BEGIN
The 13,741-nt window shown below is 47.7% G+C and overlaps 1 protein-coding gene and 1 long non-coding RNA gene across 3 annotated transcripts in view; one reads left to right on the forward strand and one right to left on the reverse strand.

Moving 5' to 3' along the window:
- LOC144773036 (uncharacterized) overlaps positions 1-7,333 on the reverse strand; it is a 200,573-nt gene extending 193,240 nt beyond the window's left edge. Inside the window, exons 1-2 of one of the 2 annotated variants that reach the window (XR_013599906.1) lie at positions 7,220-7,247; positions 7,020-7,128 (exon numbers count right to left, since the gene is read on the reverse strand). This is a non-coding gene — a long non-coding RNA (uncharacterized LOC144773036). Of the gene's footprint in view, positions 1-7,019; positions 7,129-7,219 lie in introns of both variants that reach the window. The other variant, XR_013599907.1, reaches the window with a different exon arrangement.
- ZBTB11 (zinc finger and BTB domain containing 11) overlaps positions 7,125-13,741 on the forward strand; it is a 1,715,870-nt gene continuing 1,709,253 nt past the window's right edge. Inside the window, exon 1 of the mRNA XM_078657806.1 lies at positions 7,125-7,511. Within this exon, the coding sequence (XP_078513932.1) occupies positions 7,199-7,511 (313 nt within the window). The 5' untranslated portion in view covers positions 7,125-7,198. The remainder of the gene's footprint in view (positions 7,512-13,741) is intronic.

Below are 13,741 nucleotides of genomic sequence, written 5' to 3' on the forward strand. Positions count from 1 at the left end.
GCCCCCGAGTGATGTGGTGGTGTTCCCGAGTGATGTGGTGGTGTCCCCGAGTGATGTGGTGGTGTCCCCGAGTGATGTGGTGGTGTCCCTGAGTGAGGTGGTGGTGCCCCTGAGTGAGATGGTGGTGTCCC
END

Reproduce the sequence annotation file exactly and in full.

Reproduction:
The 13,741-nt window shown below is 47.7% G+C and overlaps 1 protein-coding gene and 1 long non-coding RNA gene across 3 annotated transcripts in view; one reads left to right on the forward strand and one right to left on the reverse strand.

Moving 5' to 3' along the window:
- LOC144773036 (uncharacterized) overlaps positions 1-7,333 on the reverse strand; it is a 200,573-nt gene extending 193,240 nt beyond the window's left edge. Inside the window, exons 1-2 of one of the 2 annotated variants that reach the window (XR_013599906.1) lie at positions 7,220-7,247; positions 7,020-7,128 (exon numbers count right to left, since the gene is read on the reverse strand). This is a non-coding gene — a long non-coding RNA (uncharacterized LOC144773036). Of the gene's footprint in view, positions 1-7,019; positions 7,129-7,219 lie in introns of both variants that reach the window. The other variant, XR_013599907.1, reaches the window with a different exon arrangement.
- ZBTB11 (zinc finger and BTB domain containing 11) overlaps positions 7,125-13,741 on the forward strand; it is a 1,715,870-nt gene continuing 1,709,253 nt past the window's right edge. Inside the window, exon 1 of the mRNA XM_078657806.1 lies at positions 7,125-7,511. Within this exon, the coding sequence (XP_078513932.1) occupies positions 7,199-7,511 (313 nt within the window). The 5' untranslated portion in view covers positions 7,125-7,198. The remainder of the gene's footprint in view (positions 7,512-13,741) is intronic.

Below are 13,741 nucleotides of genomic sequence, written 5' to 3' on the forward strand. Positions count from 1 at the left end.
GCCCCCGAGTGATGTGGTGGTGTTCCCGAGTGATGTGGTGGTGTCCCCGAGTGATGTGGTGGTGTCCCCGAGTGATGTGGTGGTGTCCCTGAGTGAGGTGGTGGTGCCCCTGAGTGAGATGGTGGTGTCCC